by Kirby Lindsay, posted 14 November 2012
The eastern, Stone Way side of Fremont has, for the last decade or more, become a relatively quiet, industrial-ish, hard-working part of the ‘hood. As of now, the quiet is over. evo has now arrived.
Founded as an on-line retailer in 2001, with a garage on Sunnyside Avenue as its initial distribution center, evo sells skis and snowboard gear, outdoor clothing, art and an active, urban lifestyle. Yet, in a time when many retailers shut their doors to follow the legend of internet-only sales, evo showed its characteristic innovative and progressive character by opening a brick-and-mortar store in Fremont. Originally in West Fremont, at 122 N 36th St, as of October 2012, the store has moved to 3500 Stone Way N.
As On-Line Merges With (Bigger) Brick-N-Mortar
Now in a building called The Fremont Collective, evo has twice the square footage as before. It makes some sense, since evo uses its space for much more than just retail sales. At the previous space, the company held movie previews, art shows, fundraisers, music events, etc.
As Jerry Chevassus, the Director of Retail Ops, explained, “the brick-and-mortar furthers the brand. It puts muscle and skin on the brand.” The website provides the heart of the company, and brings in 90% of company revenue, yet Chavassus still believes in the need for the reality the store provides.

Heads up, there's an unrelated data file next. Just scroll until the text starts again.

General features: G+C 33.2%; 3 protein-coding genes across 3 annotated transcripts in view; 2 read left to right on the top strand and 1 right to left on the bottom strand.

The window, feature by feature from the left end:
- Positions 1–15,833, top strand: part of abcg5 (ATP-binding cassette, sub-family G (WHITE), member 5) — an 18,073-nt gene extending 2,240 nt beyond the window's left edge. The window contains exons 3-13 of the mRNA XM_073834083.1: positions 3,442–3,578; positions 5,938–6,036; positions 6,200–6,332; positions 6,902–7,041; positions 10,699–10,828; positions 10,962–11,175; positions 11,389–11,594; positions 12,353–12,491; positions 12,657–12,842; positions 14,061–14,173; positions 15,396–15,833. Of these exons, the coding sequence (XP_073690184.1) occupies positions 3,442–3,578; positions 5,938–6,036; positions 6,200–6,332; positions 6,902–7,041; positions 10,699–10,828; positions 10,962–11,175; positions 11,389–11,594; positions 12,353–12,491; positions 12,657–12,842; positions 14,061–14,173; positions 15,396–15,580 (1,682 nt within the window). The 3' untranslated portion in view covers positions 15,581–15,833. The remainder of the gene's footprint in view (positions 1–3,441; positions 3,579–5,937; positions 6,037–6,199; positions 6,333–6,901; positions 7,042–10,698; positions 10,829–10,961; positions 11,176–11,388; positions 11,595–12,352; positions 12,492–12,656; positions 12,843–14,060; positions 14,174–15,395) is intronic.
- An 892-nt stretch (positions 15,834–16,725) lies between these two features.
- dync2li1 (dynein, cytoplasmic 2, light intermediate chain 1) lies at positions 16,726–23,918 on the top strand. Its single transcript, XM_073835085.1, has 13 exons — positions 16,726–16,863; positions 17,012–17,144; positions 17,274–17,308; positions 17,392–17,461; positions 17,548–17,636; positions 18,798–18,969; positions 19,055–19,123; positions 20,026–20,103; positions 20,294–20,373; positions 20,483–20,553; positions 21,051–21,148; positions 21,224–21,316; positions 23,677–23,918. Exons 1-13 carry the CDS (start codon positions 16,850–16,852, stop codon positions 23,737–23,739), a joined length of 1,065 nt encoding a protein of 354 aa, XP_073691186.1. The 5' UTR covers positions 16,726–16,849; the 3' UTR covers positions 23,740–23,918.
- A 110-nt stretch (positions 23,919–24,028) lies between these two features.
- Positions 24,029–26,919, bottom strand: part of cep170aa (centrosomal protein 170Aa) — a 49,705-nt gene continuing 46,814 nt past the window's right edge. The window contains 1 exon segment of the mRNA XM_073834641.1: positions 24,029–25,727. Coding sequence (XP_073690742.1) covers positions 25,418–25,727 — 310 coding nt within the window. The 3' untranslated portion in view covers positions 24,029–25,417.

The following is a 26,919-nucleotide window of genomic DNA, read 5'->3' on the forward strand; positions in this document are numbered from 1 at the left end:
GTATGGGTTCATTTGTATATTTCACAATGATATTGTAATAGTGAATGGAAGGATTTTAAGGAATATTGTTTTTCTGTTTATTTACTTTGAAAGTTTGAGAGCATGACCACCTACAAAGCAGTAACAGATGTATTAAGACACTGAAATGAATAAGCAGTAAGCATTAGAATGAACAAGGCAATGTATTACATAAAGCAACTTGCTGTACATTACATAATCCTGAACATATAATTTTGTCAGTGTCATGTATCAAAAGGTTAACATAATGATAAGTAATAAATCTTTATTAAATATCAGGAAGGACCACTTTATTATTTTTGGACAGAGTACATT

The store may bring in less than 10% of revenue, but it gives customers a place to go to meet the people – and see the wide range of products – that make evo different. With the newer, larger store, Chevassus (formerly with R.E.I.) expects to grow the company revenue and, as he observed, “all the ships rise in a rising tide.”
Tell The Story
Yet, the evo store isn’t about retail, exactly. “Retail has become so transactional,” evo Founder Bryce Phillips observed, about his industry – but not his company. For the evo brand, “it’s beyond buy low and sell high,” Chevassus acknowledged. As both men explained, proudly, the new, larger space allows the company to expand its ambitions for its ‘commerce with a cause’ campaign.
The store showcases the efforts of evo – crew and customers – to benefit charitable causes…particularly, “organizations that work with at-risk youth,” Phillips observed. The company partners particularly with The Service Board, Big Brothers Big Sisters and Vittana. “What this store did for us,” Chevassus explained, “was give us room to tell that story.”
“Getting people engaged, and giving them awareness,” Phillips explained about evo’s commitment to charitable causes – in giving money, space and even time. Company policy gives every employee 40 hours a year to spend working for a cause. As Chevassus explained, it allows everyone who works for evo, “to give some of your energy back.”
The ‘Unexpected Elements’
The building at N 35th Street & Stone Way originally was built, in 1910, as a mattress factory. Many of the original elements of the structure have been restored, and/or enhanced, including the original floors and concrete. The evo merchandise displays and register area have been installed to create visually interesting, and practical, sight lines for customers and crew. With the colorful, artistic snowboards and skis on display on the mezzanine, they can be accessed without becoming clutter for the casual shopper – and provide a bright accent to the whole store.